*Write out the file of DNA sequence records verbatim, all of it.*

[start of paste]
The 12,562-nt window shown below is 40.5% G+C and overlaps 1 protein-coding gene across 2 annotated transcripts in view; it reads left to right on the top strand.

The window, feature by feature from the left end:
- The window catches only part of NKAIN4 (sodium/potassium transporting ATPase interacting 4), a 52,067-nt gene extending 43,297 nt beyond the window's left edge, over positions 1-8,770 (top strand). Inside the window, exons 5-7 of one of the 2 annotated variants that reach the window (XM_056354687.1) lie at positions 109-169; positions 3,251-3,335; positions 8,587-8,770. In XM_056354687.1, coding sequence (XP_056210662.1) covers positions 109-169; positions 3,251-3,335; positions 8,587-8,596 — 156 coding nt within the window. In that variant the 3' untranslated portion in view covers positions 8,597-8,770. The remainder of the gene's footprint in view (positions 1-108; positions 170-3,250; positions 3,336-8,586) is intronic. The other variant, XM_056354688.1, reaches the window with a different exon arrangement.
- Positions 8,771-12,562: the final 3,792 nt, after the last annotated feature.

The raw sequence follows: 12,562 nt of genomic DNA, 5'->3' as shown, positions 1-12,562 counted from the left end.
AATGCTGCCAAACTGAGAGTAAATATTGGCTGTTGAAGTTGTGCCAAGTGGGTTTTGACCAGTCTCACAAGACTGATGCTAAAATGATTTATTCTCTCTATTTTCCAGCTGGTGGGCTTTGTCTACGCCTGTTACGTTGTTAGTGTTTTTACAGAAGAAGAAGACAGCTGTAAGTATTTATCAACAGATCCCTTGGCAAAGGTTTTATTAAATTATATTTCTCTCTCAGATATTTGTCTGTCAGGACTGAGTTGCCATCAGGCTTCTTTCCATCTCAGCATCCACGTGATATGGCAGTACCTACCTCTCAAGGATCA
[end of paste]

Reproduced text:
The 12,562-nt window shown below is 40.5% G+C and overlaps 1 protein-coding gene across 2 annotated transcripts in view; it reads left to right on the top strand.

The window, feature by feature from the left end:
- The window catches only part of NKAIN4 (sodium/potassium transporting ATPase interacting 4), a 52,067-nt gene extending 43,297 nt beyond the window's left edge, over positions 1-8,770 (top strand). Inside the window, exons 5-7 of one of the 2 annotated variants that reach the window (XM_056354687.1) lie at positions 109-169; positions 3,251-3,335; positions 8,587-8,770. In XM_056354687.1, coding sequence (XP_056210662.1) covers positions 109-169; positions 3,251-3,335; positions 8,587-8,596 — 156 coding nt within the window. In that variant the 3' untranslated portion in view covers positions 8,597-8,770. The remainder of the gene's footprint in view (positions 1-108; positions 170-3,250; positions 3,336-8,586) is intronic. The other variant, XM_056354688.1, reaches the window with a different exon arrangement.
- Positions 8,771-12,562: the final 3,792 nt, after the last annotated feature.

The raw sequence follows: 12,562 nt of genomic DNA, 5'->3' as shown, positions 1-12,562 counted from the left end.
AATGCTGCCAAACTGAGAGTAAATATTGGCTGTTGAAGTTGTGCCAAGTGGGTTTTGACCAGTCTCACAAGACTGATGCTAAAATGATTTATTCTCTCTATTTTCCAGCTGGTGGGCTTTGTCTACGCCTGTTACGTTGTTAGTGTTTTTACAGAAGAAGAAGACAGCTGTAAGTATTTATCAACAGATCCCTTGGCAAAGGTTTTATTAAATTATATTTCTCTCTCAGATATTTGTCTGTCAGGACTGAGTTGCCATCAGGCTTCTTTCCATCTCAGCATCCACGTGATATGGCAGTACCTACCTCTCAAGGATCA